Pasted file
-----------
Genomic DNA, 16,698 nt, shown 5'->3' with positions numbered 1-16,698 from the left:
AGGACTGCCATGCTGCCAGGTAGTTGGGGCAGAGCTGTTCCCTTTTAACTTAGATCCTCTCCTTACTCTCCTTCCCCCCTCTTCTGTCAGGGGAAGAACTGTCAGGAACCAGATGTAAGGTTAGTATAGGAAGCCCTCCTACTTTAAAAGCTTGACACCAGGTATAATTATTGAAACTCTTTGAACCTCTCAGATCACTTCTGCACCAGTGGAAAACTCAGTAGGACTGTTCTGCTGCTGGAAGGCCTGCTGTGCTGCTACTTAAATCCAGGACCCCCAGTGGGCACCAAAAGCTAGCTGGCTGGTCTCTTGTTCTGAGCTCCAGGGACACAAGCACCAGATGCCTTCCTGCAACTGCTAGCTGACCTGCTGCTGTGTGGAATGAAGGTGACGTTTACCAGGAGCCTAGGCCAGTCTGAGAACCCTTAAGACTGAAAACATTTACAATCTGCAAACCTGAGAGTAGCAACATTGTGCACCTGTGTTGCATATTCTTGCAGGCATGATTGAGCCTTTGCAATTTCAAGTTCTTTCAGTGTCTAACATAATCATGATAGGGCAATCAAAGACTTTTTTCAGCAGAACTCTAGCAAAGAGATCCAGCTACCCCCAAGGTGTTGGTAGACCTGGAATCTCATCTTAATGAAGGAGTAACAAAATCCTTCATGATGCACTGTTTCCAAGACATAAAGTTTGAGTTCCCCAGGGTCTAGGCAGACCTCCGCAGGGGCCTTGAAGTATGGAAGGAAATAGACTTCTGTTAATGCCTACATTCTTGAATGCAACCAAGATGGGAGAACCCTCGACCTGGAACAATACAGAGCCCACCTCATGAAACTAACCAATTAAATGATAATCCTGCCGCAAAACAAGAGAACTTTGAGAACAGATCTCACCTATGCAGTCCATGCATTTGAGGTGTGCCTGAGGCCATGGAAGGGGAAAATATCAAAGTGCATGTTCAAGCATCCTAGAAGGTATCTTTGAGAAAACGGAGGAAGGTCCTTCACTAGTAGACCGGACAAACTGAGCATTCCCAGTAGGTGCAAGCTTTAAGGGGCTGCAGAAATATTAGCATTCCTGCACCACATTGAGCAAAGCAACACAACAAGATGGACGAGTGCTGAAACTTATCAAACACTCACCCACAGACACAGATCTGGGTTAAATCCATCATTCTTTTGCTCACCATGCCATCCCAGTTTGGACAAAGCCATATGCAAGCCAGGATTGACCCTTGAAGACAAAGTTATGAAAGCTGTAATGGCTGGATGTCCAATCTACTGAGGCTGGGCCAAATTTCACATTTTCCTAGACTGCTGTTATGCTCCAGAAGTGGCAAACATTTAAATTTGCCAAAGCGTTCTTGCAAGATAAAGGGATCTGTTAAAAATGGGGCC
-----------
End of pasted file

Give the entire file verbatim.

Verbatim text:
Genomic DNA, 16,698 nt, shown 5'->3' with positions numbered 1-16,698 from the left:
AGGACTGCCATGCTGCCAGGTAGTTGGGGCAGAGCTGTTCCCTTTTAACTTAGATCCTCTCCTTACTCTCCTTCCCCCCTCTTCTGTCAGGGGAAGAACTGTCAGGAACCAGATGTAAGGTTAGTATAGGAAGCCCTCCTACTTTAAAAGCTTGACACCAGGTATAATTATTGAAACTCTTTGAACCTCTCAGATCACTTCTGCACCAGTGGAAAACTCAGTAGGACTGTTCTGCTGCTGGAAGGCCTGCTGTGCTGCTACTTAAATCCAGGACCCCCAGTGGGCACCAAAAGCTAGCTGGCTGGTCTCTTGTTCTGAGCTCCAGGGACACAAGCACCAGATGCCTTCCTGCAACTGCTAGCTGACCTGCTGCTGTGTGGAATGAAGGTGACGTTTACCAGGAGCCTAGGCCAGTCTGAGAACCCTTAAGACTGAAAACATTTACAATCTGCAAACCTGAGAGTAGCAACATTGTGCACCTGTGTTGCATATTCTTGCAGGCATGATTGAGCCTTTGCAATTTCAAGTTCTTTCAGTGTCTAACATAATCATGATAGGGCAATCAAAGACTTTTTTCAGCAGAACTCTAGCAAAGAGATCCAGCTACCCCCAAGGTGTTGGTAGACCTGGAATCTCATCTTAATGAAGGAGTAACAAAATCCTTCATGATGCACTGTTTCCAAGACATAAAGTTTGAGTTCCCCAGGGTCTAGGCAGACCTCCGCAGGGGCCTTGAAGTATGGAAGGAAATAGACTTCTGTTAATGCCTACATTCTTGAATGCAACCAAGATGGGAGAACCCTCGACCTGGAACAATACAGAGCCCACCTCATGAAACTAACCAATTAAATGATAATCCTGCCGCAAAACAAGAGAACTTTGAGAACAGATCTCACCTATGCAGTCCATGCATTTGAGGTGTGCCTGAGGCCATGGAAGGGGAAAATATCAAAGTGCATGTTCAAGCATCCTAGAAGGTATCTTTGAGAAAACGGAGGAAGGTCCTTCACTAGTAGACCGGACAAACTGAGCATTCCCAGTAGGTGCAAGCTTTAAGGGGCTGCAGAAATATTAGCATTCCTGCACCACATTGAGCAAAGCAACACAACAAGATGGACGAGTGCTGAAACTTATCAAACACTCACCCACAGACACAGATCTGGGTTAAATCCATCATTCTTTTGCTCACCATGCCATCCCAGTTTGGACAAAGCCATATGCAAGCCAGGATTGACCCTTGAAGACAAAGTTATGAAAGCTGTAATGGCTGGATGTCCAATCTACTGAGGCTGGGCCAAATTTCACATTTTCCTAGACTGCTGTTATGCTCCAGAAGTGGCAAACATTTAAATTTGCCAAAGCGTTCTTGCAAGATAAAGGGATCTGTTAAAAATGGGGCC